Emails, even with valid email addresses, often never reach the recipient’s inbox. Deliverability is a big issue for most email marketers. The percentage of emails that get stuck in spam filters, the filters of ISPs and other filters, varies.
It depends of the quality of your email list, the number of email adresses and several other factors.
According to an older study by Assurance Systems, on average 15% of all emails with a valid email address never reach the recipient. Knowing that every year more emails are sent, the struggle to reach the inbox becomes tougher.
Is email marketing then no longer effective or will it become less effective? No! It will remain effective if you keep it relevant, and if you follow the rules.
There are many techniques for filtering spam that can be applied at different levels (PCs, e-mail servers, ISPs, etc …). Here are some tips to avoid that your emails get blocked by spam filters.
1. Select a technical partner who is familiar with the problem of spam and has the right technology available. It is very difficult for you as a marketer to control all technical aspects of spam filters.
2. If you use your own infrastructure for your email campaigns, first make sure your infrastructure is not included in a spam database. You can check this via www.dnsstuff.com.
3. Apply the KISS principle: keep your emails as simple as possible. Avoid using capital letters and bright colors. A colored background ensures a higher spam score. Don’t get all flashy. If you use rich media or video, make sure that you work with an ESP or other partner that provides the tools you need to include them the right way.
4. Check the content of your mails on typical spam features. Try to avoid as much as possible words such as “free”, “cash”, “bonus” etc. There are several tools that are used for e-mail spam filtering based on content-matching rules. You can use them yourself to see how they work. Normally, your ESP should also be able to provide you a tool or at least a list to check the content (and even your email as such) in order to avoid getting blocked.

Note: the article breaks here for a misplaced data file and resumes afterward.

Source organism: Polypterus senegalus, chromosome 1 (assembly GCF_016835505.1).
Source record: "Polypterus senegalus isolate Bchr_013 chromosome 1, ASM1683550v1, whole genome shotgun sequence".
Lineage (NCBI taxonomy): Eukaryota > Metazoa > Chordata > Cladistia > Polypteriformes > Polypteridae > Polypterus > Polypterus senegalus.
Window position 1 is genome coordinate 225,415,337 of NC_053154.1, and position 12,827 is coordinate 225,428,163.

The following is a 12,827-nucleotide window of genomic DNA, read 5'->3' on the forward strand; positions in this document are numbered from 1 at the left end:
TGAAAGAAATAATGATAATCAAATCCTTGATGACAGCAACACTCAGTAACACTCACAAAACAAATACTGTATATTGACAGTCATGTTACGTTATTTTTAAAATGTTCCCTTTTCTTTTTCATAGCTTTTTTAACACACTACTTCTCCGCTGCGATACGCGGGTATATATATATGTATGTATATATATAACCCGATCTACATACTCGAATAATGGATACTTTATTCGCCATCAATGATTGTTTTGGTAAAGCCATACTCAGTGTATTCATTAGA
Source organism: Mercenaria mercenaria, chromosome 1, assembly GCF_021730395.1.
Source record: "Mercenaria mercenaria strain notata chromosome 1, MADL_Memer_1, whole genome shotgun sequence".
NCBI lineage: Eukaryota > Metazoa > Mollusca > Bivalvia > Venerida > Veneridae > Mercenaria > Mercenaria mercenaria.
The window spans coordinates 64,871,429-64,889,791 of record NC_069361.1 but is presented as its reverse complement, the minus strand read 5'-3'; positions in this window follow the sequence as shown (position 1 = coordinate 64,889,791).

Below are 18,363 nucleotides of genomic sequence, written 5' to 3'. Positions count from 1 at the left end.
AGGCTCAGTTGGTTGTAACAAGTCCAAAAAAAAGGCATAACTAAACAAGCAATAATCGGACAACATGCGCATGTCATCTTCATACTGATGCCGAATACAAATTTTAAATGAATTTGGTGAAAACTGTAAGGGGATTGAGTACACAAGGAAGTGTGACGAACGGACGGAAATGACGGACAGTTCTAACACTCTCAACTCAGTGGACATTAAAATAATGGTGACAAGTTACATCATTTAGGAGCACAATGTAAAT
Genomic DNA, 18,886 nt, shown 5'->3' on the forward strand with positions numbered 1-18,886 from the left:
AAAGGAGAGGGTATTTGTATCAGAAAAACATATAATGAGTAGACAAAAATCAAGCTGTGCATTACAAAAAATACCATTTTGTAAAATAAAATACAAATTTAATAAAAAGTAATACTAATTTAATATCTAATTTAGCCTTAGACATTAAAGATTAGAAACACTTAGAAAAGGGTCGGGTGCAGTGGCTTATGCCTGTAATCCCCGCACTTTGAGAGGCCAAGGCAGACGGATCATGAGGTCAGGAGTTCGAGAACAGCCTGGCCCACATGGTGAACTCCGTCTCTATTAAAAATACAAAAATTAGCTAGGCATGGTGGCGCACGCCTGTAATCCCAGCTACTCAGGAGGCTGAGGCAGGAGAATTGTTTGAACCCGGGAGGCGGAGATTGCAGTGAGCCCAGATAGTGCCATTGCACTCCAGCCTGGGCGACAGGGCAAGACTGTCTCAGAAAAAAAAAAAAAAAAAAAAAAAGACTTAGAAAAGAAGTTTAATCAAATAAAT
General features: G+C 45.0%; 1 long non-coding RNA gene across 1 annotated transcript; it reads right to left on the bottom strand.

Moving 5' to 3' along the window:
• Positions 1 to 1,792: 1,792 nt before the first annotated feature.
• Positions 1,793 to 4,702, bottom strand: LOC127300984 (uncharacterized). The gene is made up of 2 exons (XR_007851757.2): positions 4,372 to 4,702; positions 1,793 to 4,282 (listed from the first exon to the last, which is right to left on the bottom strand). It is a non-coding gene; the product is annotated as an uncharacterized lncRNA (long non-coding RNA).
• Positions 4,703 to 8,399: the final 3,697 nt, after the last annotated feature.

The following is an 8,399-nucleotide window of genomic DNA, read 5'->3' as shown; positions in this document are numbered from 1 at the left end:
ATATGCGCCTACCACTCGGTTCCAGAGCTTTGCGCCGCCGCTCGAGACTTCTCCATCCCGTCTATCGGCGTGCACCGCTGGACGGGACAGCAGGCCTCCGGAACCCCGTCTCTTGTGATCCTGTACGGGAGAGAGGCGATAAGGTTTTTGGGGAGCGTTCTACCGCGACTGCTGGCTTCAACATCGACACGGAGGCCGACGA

5. Manage your lists carefully. Of course you always ask permission prior to sending an email. Use double opt-in subscription where possible. Tell new subscribers from where the email will be sent and ask them to add it to their trusted senders list of their spam filter. Keep your lists up-to-date. Remove email addresses that don’t exist anymore and look at your bounces.
6. Keep it relevant. Should I even repeat this? You can read about the importance of relevance in email marketing everywhere in this blog. And, as I wrote earlier, it’s possible that pure filtering based on content, might be replaced by criteria such as open rates, CTR, etc. in the future by ISPs. And what defines how many people interact with your emails? Right, relevance!
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